Darwinism Evolution Intelligent Design

Finally “the Vise of Intelligent Design” gets some play

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My optimism that the “Vise Strategy” would eventually supersede the notorious “Wedge Strategy” is finally finding some justification (for the Vise Strategy, go here). It appears that the Vise Strategy is now beginning to get its proper due:

It’s possible for Christians to render unto God and unto Darwin
By David Hawpe

Sunday, January 22, 2006
The Courier-Journal, Louisville, Kentucky

My guess is that the recent forum on intelligent design at Broadway Baptist Church did not satisfy William Dembski’s preference for a “vise strategy,” in which the apostates who believe in evolution are hauled before tribunals to answer.

Darwin in a Vise

He said last year, “I’m waiting for the day when the hearings are not voluntary but involve subpoenas in which evolutionists are deposed at length on their views. On that happy day, I can assure you they won’t come off looking well.”

Or even looking good, as I assume he meant.

Having been spurned by colleagues at Baylor, who worried about the potential erosion of that university’s hard-earned reputation in scientific research, the demoted and disparaged Dembski is now ensconced at what’s left of Southern Baptist Theological Seminary, after the darkness fell. He’s there to teach and to head up a new Center for Science and Theology.

As a recent Courier-Journal story noted, a number of conservative Christians agree with seminary president R. Albert Mohler Jr. that Dembski is “one of the most skilled philosophers of science in this generation.” And, along with U.S. Sen. Rick Santorum, R-Pa., some applaud “his groundbreaking effort to show just how unscientific many modern scientists tend to be.”

Former pastor Ernie Fletcher must agree, since he interrupted the progress of his recent State of the Commonwealth address for a non-sequiturial detour into the merits of teaching intelligent design in public schools

Rev. Chris Caldwell of Broadway Baptist Church set a different example. He sponsored some serious discussion, not in science class but at a public forum including professors of ethics, history, biology and anthropology from the University of Louisville.

OK, OK, Dembski wasn’t there to defend himself, but isn’t it fair to assume that, if invited, he would have shown up with a vise?

What bothers me about intelligent design is that it makes God sound like some kind of celestial cobbler. If that were the case, let’s face it, His work would leave a lot to be desired. That doesn’t square with a God who is omniscient, omnipotent and omnipresent, and beyond our ken.

What bothers me most is that the national conversation about intelligent design gets twisted into a conflict between Christians and non-believers — between “people of faith” (the formulation with which George Bush strokes followers, while neatly slandering opponents) and those who have no faith.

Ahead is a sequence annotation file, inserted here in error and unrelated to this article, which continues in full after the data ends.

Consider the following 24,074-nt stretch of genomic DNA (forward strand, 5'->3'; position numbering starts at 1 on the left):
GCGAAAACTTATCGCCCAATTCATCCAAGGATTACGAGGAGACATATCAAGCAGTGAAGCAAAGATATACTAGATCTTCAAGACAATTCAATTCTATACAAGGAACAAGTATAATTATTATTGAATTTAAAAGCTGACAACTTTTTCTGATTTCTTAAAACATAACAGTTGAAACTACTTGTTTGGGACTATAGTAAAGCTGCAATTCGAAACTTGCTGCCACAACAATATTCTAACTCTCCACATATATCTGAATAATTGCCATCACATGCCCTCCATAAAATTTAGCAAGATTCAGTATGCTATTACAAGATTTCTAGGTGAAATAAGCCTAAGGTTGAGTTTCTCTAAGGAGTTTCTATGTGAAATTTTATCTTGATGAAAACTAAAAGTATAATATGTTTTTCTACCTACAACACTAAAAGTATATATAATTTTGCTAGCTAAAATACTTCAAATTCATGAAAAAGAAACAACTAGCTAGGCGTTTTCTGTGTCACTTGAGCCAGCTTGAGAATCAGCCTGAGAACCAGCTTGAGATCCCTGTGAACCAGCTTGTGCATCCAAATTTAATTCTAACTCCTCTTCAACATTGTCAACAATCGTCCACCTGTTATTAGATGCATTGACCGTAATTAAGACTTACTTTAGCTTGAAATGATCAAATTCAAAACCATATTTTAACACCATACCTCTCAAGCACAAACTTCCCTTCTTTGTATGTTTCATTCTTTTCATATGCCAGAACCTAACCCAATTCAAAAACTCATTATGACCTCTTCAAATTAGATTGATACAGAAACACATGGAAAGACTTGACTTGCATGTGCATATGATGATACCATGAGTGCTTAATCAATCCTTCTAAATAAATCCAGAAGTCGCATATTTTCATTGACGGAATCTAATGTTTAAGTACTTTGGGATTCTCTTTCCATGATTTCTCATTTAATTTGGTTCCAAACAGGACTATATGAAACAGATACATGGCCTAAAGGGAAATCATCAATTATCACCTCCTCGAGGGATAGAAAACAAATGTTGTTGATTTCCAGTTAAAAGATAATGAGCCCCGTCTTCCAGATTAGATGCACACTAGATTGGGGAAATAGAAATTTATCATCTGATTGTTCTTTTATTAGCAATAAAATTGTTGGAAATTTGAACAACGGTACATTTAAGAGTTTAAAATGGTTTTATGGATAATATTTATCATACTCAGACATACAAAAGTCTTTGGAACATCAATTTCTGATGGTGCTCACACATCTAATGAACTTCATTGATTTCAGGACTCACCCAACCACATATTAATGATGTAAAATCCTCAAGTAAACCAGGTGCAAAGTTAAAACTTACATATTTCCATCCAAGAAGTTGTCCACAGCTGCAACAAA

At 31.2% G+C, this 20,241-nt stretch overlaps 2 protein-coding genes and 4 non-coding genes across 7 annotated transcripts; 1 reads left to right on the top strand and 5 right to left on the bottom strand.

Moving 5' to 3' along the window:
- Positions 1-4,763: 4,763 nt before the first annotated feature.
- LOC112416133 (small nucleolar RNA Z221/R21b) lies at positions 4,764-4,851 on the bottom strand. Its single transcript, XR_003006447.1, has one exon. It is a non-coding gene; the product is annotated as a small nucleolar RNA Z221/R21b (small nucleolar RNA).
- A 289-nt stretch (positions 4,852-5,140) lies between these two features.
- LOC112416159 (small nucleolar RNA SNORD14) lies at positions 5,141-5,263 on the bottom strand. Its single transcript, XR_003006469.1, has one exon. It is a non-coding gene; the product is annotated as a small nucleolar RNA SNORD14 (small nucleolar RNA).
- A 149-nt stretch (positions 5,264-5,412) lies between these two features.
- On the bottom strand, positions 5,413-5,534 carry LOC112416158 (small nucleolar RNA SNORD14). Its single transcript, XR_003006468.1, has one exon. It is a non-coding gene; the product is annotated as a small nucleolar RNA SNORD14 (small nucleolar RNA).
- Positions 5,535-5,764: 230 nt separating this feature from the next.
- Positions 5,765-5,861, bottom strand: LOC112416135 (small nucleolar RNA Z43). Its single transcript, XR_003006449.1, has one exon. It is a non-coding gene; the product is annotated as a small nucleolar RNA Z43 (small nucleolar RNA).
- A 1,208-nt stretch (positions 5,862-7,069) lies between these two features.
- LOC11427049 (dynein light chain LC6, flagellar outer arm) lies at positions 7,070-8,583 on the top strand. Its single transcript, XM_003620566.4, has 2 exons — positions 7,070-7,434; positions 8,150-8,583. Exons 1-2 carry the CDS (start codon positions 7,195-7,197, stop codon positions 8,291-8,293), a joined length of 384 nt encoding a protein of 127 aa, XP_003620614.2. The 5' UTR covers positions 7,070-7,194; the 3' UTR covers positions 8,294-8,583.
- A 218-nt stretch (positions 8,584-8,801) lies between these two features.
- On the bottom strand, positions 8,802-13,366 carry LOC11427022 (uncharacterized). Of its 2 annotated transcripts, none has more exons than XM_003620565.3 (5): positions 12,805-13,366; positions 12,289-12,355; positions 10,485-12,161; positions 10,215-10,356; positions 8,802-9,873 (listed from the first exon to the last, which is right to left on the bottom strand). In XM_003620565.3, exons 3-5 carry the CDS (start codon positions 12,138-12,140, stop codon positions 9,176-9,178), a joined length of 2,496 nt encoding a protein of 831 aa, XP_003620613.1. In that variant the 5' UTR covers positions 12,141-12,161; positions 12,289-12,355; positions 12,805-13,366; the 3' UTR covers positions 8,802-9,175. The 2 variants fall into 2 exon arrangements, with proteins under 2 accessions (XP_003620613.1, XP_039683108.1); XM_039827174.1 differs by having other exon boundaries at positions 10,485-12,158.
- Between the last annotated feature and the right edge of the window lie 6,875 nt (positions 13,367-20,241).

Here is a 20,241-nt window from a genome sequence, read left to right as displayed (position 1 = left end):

It’s nothing of the sort.

Plenty of Christians embrace evolution as a way that God might have created the heavens and the earth. Others just don’t know. Most people figure only He knows. You can’t tease out a mathematical proof. We’re talking about faith, here, not multiple regression analysis.

The good news (allusion intended) is that those who concede no conflict between evolution and their religious faith are speaking up. On Feb. 12, hundreds of congregations around the country — representing many faith traditions, from Roman Catholic to all manner of Protestant churches — will celebrate “Evolution Sunday.”

If Christian conservatives can wade into the judicial nomination process on their “Justice Sunday,” there’s no reason others, from elsewhere on the Christian spectrum, shouldn’t rally for the compatibility of religion and science.

St. Peter’s United Church of Christ in Louisville and New Hope United Church of Christ in Owensboro are listed as congregations participating.

More than 10,000 Christian leaders from around the country have signed a “Clergy Letter,” calling the separation of religious faith and modern science a false dichotomy.

The Vatican has weighed in, in the form of a newspaper piece saying that intelligent design is not science, and that American creationists are causing “confusion between the scientific and philosophical and religious planes.”

So all of you who want to celebrate Darwin’s birthday at church, I give you a blessing, which is also the motto of the Harvard band: illegitimum non carborundum.

David Hawpe’s columns appear Sundays and Wednesdays on the editorial page. His e-mail is dhawpe@courier-journal.com.

13 Replies to “Finally “the Vise of Intelligent Design” gets some play

  1. 1
    Red Reader says:

    Whew! Rough.

    It appears that Hawpe is an ES Darwinist (a Eugenie Scott Darwinist). “The ES Darwinist wants to appear open minded and generous, assuring religious believers that Darwinism is compatible with their religious beliefs….[ES Darwinists] are condescending elitists who don’t have a religious bone in their bodies but who nonetheless presume to tell religious believers how they should make their peace with evolution.” ( Vise_Strategy.pdf, page 3 )